The dental market is in transition.
As we move progressively toward more digital solutions, the ability to 3d print implants and other dental products and devices has become more and more important.
But 3d printing anything is a complicated business, and 3d printing for the dental industry is significantly more complicated than for traditional industrial applications. Thus far, we’ve yet to see one pure dental 3d printing business who has both the medical and industrial know-how to completely corner the market.
This means the market has been left with two sides, both vying for customer attention. On one side, the industrial additive manufacturers – those with significant experience in the 3d printing arena who are looking to crack the dental sector – and dental manufacturers who recognise the need for 3d printing in the dental surgery and as such have been investing heavily in their own 3d printed technology.
As someone who works across the entirety of the dental space, I’m in the somewhat luxurious position of having access to experts from both sides of the 3d printed fence. So, I took the time to speak with industry experts from dental manufacturers Kulzer and Ivoclar Vivadent as well as a company with more traditional CAD/CAM engineering expertise, albeit with a focus on the dental space, INFINIDENT Solutions.
Speaking to each individually, I covered a range of topics and ultimately tried to see what the future holds for dental 3D printing.
First, I felt that it was important to establish the key differences, in the eyes of the companies themselves, between traditional dental equipment manufacturers and 3d printing companies.
I spoke with Thomas Beier, Product Manager for leading international dental company Ivoclar Vivadent who felt that it was the specialist knowledge being brought to the table that makes the difference for expert dental companies. He said that “to be successful in the dental market, a company has to understand the special requirements of the dental market and the differences to other markets” and it’s true – the regulations surrounding the dental space are stringent.
According to a contact of mine from CAD/CAM specialist INFINIDENT Solutions, providing an exceptional service to the customer with a highly specialised dental background is mandatory in the dental market as well as having a good understanding of CAD/CAM technologies. His belief was that specialist CAD/CAM knowledge would help with service delivery, as dental companies simply adding 3d printed products to their traditional portfolio may struggle when it comes to delivery. It is not a simple process to integrate the technology into the daily work flow.
“You have to speak the language, you need experience on the material and technology side. Plus, you have to fulfil the customer expectations.”
Dr Sascha Cramer Von Clausbruch CTO of Kulzer Dental believes that a benefit of having specialist expertise in the dental field means that customisable, highly complex 3d printed solutions can be manufactured. He said that their specialist knowledge enables Kulzer to “offer products with USP’s and added values which separate [them] from competitor products”.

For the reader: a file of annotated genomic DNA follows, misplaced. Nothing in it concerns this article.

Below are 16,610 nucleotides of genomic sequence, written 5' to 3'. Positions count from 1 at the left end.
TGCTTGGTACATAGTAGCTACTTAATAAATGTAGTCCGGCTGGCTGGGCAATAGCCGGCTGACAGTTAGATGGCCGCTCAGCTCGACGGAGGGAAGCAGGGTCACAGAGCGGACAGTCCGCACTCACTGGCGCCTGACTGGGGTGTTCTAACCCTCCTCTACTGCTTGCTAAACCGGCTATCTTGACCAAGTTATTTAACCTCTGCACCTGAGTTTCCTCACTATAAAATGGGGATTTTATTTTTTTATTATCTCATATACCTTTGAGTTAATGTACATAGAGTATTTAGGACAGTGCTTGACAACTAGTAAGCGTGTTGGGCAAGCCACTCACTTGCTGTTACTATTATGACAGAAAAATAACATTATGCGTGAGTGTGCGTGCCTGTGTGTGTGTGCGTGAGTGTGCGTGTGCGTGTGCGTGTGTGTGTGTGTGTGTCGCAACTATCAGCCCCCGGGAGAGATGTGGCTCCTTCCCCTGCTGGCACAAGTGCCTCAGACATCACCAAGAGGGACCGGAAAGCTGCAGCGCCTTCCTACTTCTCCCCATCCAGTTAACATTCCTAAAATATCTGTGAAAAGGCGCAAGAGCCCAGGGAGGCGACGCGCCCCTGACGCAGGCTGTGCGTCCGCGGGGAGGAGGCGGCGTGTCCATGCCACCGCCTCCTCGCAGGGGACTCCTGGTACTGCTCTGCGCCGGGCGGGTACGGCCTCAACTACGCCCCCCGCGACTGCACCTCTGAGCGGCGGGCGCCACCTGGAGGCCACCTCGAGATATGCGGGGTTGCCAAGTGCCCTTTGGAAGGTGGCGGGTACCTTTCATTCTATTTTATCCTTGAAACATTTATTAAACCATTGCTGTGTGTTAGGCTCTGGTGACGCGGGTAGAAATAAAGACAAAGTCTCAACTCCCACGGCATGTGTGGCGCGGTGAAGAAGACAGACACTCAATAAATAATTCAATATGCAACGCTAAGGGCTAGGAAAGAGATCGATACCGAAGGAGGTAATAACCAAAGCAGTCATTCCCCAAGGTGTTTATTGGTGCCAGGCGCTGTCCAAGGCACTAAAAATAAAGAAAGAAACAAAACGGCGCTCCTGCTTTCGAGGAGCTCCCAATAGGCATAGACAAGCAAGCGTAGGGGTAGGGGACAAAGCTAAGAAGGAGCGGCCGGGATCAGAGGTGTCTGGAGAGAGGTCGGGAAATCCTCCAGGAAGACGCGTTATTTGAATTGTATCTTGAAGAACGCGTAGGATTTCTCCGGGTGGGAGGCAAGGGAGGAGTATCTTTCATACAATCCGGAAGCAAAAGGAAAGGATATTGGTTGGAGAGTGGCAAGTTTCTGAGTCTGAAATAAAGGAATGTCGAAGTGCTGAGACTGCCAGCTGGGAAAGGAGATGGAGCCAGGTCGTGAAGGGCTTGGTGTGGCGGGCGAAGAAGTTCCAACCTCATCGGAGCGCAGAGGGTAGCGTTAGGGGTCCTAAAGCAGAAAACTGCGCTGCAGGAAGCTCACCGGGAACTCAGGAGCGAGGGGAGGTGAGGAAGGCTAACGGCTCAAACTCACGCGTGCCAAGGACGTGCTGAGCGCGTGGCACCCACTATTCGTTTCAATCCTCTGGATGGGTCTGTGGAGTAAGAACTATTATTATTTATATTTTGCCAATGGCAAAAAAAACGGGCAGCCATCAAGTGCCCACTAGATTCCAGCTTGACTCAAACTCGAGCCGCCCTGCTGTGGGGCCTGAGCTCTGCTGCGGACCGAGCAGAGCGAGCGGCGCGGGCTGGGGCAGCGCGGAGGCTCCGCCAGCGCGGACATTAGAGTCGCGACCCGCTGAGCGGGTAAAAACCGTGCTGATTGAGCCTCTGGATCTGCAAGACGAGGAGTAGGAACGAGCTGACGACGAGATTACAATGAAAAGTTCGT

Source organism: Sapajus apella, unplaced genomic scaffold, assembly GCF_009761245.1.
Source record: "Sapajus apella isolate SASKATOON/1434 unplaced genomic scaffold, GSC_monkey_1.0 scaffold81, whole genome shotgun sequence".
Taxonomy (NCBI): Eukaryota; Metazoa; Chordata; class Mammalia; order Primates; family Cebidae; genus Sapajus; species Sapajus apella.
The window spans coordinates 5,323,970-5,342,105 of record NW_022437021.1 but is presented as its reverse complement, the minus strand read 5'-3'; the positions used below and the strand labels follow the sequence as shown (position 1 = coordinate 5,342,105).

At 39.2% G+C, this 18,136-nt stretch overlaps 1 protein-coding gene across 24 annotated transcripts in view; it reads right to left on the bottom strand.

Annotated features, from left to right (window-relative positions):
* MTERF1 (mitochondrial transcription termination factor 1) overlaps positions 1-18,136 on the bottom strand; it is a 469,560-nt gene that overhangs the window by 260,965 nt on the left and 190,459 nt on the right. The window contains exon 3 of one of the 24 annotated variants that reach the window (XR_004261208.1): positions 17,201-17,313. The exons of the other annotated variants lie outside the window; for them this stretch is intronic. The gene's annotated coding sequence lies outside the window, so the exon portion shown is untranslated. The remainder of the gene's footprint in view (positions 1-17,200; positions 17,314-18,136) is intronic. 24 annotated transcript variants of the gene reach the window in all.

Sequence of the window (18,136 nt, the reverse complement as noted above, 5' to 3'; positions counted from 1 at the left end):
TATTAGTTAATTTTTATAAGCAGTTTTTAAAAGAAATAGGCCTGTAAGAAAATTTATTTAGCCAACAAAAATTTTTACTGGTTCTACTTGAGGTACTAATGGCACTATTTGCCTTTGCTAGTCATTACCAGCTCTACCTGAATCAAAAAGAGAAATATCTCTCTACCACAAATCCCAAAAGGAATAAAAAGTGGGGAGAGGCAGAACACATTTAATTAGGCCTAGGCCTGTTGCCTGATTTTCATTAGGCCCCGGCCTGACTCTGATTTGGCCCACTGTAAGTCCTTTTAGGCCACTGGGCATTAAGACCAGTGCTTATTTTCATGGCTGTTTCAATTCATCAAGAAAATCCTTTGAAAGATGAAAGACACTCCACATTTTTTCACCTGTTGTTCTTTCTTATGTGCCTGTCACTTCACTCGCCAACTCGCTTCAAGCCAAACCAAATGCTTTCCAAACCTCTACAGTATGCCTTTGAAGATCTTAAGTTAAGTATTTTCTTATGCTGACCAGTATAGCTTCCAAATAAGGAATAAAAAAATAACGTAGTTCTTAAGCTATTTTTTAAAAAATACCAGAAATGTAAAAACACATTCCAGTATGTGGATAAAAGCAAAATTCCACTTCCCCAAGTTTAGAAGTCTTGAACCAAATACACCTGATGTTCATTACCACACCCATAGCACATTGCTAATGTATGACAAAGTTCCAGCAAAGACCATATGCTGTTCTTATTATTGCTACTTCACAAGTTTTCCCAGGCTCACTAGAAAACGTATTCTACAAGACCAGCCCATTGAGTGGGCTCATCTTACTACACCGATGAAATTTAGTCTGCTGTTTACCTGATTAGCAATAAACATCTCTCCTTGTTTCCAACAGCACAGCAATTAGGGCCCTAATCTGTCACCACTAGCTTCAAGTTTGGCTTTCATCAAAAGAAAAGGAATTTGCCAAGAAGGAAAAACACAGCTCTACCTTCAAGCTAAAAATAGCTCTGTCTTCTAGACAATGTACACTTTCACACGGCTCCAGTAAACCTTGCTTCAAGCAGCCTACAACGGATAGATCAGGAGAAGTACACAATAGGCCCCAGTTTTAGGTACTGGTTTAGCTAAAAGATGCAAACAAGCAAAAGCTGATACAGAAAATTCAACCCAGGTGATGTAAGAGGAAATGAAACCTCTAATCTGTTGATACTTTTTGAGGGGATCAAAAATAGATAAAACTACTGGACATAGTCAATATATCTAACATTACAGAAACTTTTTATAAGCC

So it’s clear that both sides have their own strengths and expertise, but is the market big enough for both?
Can they co-exist?
I asked all 3 experts if they could see a future where each have their own place in the market and interestingly, all 3 agreed that expertise from both fields was invaluable and necessary for the longevity and success of the sector.
Thomas Beier put it succinctly, said “I think dental additive manufacturing will always be an adjustment from the regular additive market. Each will have its own place, especially because the ‘regular [3d printed additive] market’ will never fit all the requirements of the dental market.”
So, it’s not a matter of asking the question of if these two markets can coexist because, at the moment at least, one cannot exist without the other. Up until now, no pure-play 3d printed dental specialist has established themselves as a leading brand in the space. To access this lucrative new market, dental companies have had to quickly learn 3d printing and 3d printing businesses have had to get to grips with the complexities and regulations that come with working in this area.
Everyone I spoke with was in agreement that this technology has a significant part to play in the future of dental technology and treatment. Dr Cramer said that 3d printing “will play a significant role in the future, especially for resin-based dental materials respective indications”.
When asked if he thought the technology had a big part to play in the future, Thomas Beier said they absolutely will, particularly with polymer appliances which can be manufactured much faster using 3d printing methods.
On the other side of the coin, my contact from INFINIDENT agreed that the dental market was here to stay for additive manufacturers, mentioning that part of their production cycles are based on additive technologies already.
“The first dental company which provides printer, materials, a validated process and support for dental requirements, will have a big competitive advantage.” – Thomas Beier
So if that’s the case – is there a gap in the market for a specifically tailored, one-stop shop which blends the best of both worlds? Noone’s cracked that magic formula just yet, but that’s what makes this such an exciting market to be working in: everyone knows that the future will be 3d printed, just nobody is quite sure what form it will take.
The dental market is in transition. As we move progressively toward more digital solutions, the ability to 3d print implants and other dental products and devices has become more and more important.
'Digital technology is the future’ – it’s a pretty obvious statement, but one that’s never been truer in the medical industry, providing life-changing results on a global scale.